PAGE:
FIN: Atlantic International Film Festival (formerly known as The Atlantic Film Festival) has announced its eight-day lineup for this year’s fest, featuring homegrown and international talent.
“If you’ve never been to the Atlantic International Film Festival, this is the year to take the plunge,” says program director Jason Beaudry.
Things kick off at opening night with Long Time Running, a screening in conjunction with Movie Nights Across Canada. The film is a documentary telling the story of The Tragically Hip’s final tour as the band made its way across the country last year.
Locally-made films include Corey Bowles’ Black Cop, Jackie Torrens’ Free Reins, Seth A. Smith's horror movie The Crescent and Andrew MacCormack’s Sickboy: a documentary following Brian Stever, Taylor MacGillivary and Jeremie Saunders, the creators of the popular, Halifax-based podcast of the same name. This is the first time Sickboy will be screened publicly, two months before it is slated to air on CBC.
“They kind of captivated the hearts of the city when they first began,” MacCormack says of the podcast hosts. The movie focuses on “getting behind the scenes and getting to the essence of why Jeremie’s doing what he’s doing, and how he goes about his life knowing that it’s gonna be a lot shorter than everyone else’s.”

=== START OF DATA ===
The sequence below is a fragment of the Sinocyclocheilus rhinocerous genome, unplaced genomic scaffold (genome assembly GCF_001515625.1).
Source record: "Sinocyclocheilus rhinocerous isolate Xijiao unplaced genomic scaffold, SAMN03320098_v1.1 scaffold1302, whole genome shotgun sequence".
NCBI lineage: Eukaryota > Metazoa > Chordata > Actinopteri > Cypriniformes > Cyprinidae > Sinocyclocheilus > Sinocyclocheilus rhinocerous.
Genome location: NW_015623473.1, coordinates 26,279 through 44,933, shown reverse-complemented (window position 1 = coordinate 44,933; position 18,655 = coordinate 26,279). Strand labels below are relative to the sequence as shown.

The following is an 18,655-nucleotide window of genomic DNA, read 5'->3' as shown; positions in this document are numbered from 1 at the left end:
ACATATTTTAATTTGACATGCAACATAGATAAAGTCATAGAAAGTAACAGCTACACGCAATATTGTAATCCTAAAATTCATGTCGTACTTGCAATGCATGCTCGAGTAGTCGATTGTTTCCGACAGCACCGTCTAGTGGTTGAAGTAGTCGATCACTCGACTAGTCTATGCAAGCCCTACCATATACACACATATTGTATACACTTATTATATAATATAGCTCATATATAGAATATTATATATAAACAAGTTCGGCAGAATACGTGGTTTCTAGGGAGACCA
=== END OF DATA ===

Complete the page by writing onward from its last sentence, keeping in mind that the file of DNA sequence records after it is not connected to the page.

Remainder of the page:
FIN is screening of two films with accessibility specifically in mind. The Halifax Explosion: The Deaf Experience is told through Maritime Sign Language and English subtitles. A different documentary on the Halifax Explosion by Jennifer Adcock was created in consideration for audience members who are blind or have low vision. With the help of Autism Nova Scotia, there will also be a series of “relaxed screenings” providing adjusted sound, lighting and a designated quiet area.
“The Sickboy movie really fits well for this festival because it’s all been shot and made in Halifax, and you know, we’ll see Halifax in a really different light.”
Much-anticipated movies such as Breathe (starring Andrew Garfield), Angelina Jolie’s The Breadwinner and the first fully painted feature film, Loving Vincent, are also on the schedule. Call Me By Your Name, a romantic story set on on the Italian Riviera in 1983, will bring the festival to a close.